Opinion by Angela Chong, former high school teacher
It was not without a certain amount of pride that a friend of mine told me her three-year-old son would not go to nursery school without first playing a game or two on the cell phone every morning. Electronic games can stimulate a child’s thinking, she said, thus accelerating his mental growth. However, I doubt whether this is the right kind of mental stimulation for a child at so young an age. It is feared, too, that he will soon get indulged in such games to the extent that he loses interest in everything else.
A child is supposed to be curious about everything he has contact with. Even the simplest things in life such as the visit of a postman or a plane flying across the sky can be a cause of excitement to him. He would ask curious questions about a worm crawling on the leaves or rain drops creeping down the window pane. It ought to be all these everyday encounters that help him acquire his cognitive skills and arouse his interest in the environment in which he is brought up.
But things have changed ever since the invention of these electronic gadgets.I have often seen family members enjoying dinner in a restaurant with hardly a word exchanged between them as everyone is absorbed in the glistening images on the mobile phone. And the parents seem to relish the peaceful moments undisturbed by yelling and hollering kids as all are under the pacifying effect of the electronic games.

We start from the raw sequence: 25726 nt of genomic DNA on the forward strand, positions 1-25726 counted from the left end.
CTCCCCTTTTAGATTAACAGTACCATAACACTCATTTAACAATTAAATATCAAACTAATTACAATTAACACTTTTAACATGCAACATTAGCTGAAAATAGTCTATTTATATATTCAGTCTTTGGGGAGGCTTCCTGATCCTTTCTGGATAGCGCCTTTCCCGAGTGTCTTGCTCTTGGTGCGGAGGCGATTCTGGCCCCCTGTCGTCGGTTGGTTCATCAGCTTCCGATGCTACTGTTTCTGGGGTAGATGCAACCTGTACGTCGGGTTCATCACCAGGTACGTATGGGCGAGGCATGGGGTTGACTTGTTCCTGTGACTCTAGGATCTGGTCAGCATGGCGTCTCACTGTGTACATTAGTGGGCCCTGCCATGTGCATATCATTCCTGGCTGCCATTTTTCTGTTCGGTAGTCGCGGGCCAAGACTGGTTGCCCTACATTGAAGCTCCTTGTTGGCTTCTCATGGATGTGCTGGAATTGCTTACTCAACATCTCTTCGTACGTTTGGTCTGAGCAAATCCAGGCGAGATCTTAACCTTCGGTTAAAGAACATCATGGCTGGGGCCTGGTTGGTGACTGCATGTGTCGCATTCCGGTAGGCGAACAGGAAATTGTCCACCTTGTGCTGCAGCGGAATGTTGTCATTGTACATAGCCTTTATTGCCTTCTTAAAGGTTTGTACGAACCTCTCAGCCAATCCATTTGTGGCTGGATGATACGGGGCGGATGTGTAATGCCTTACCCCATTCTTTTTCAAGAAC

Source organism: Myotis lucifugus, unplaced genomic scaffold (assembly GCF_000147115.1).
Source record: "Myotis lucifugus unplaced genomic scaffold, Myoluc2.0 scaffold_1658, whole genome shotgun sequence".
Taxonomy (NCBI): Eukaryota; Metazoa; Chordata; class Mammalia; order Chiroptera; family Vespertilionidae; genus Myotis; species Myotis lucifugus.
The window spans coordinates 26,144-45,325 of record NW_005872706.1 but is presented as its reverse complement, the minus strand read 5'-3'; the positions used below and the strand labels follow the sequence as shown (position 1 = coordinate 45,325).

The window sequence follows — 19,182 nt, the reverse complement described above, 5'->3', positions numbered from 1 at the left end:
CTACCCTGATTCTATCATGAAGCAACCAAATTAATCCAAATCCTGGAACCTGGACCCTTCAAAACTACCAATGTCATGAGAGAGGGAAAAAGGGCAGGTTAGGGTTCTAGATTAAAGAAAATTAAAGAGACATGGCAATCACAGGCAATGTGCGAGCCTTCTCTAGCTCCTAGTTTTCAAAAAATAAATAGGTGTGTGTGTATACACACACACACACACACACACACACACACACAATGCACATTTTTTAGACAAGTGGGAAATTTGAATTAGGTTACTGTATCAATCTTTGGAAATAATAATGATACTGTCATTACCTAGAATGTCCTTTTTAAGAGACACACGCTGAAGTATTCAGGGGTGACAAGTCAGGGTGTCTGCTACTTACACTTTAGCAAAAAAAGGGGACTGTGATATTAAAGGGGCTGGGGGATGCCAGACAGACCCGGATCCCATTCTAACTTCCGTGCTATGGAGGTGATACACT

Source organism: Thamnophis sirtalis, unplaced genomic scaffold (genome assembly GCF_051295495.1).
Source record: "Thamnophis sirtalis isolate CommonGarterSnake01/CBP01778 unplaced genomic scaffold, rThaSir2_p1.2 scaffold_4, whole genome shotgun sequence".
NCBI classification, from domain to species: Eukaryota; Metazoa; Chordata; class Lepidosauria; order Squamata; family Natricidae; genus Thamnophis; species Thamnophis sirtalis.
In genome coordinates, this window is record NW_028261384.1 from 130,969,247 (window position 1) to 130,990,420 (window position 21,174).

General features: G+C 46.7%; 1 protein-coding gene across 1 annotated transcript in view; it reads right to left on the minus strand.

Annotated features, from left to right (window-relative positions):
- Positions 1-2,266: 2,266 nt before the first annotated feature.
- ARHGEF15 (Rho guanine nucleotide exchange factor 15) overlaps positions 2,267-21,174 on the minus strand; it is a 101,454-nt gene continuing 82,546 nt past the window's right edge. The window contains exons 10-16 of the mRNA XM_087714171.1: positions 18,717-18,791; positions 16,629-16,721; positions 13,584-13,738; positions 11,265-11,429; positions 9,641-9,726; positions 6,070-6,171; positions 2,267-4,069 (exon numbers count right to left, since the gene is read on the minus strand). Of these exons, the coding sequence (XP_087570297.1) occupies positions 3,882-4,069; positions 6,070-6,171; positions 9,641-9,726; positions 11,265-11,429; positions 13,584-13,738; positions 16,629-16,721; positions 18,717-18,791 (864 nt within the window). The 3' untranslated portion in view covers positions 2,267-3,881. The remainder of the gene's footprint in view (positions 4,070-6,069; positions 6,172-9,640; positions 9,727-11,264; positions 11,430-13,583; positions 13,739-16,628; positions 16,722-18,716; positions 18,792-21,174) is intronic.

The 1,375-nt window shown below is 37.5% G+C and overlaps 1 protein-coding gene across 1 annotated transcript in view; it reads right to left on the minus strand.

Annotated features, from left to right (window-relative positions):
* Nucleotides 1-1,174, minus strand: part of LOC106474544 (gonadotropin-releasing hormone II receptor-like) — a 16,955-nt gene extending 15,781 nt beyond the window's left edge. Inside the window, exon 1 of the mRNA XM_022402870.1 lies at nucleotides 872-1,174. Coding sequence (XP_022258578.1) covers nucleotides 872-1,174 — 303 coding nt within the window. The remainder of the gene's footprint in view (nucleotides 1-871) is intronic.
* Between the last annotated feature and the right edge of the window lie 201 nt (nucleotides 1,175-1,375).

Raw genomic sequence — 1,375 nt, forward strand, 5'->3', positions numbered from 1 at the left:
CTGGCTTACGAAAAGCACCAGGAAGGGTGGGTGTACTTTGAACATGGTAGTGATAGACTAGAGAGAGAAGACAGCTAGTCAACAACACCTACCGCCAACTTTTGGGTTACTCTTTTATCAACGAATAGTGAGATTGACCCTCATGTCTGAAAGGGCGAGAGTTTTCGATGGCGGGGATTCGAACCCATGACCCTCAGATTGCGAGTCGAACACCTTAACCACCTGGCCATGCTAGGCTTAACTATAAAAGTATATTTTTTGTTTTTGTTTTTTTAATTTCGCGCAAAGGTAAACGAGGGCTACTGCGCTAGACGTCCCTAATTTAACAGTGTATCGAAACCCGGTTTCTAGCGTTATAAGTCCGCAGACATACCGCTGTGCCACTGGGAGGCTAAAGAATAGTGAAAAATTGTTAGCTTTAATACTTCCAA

Undeniably, electronic games can offer fun and excitement that few other things in life can. However, the unbeatable excitement afforded is exactly where the problem lies. Few players can resist the magic power of the games designed to appeal to their natural urge for adventures. They will play one game after another until they get addicted beyond control.
There are parents who pay huge costs for a tour round Europe only to find that whatever sights they are shown to and whatever activities they take part in, their kids have their eyes fixed on nothing but their electronic games. As a result, they come back with hardly any memory of the Alpine snow or the Eiffel Tower.
Similarly, a birthday party held at McDonald’s, which used to be many kids’ dream, now fail to compete with the electronic games for the child’s attention in spite of the attractive prizes and the various party games planned to entertain them.
The most pathetic of all is that no matter how hard teachers try, they just cannot motivate the students to learn. The lessons, despite all the electronic backups, just cannot compete with the electronic games in their appeal. This alone is serious enough a problem resulting from a generation pampered with electronic games, let alone the damage to the eyes and bad influences from images of sex and violence.
It is high time parents took better preventive measures against their kids’ indulgence in electronic games before they cause more harm to their growth. Kids need to be guided to adopt more interesting and wholesome hobbies instead.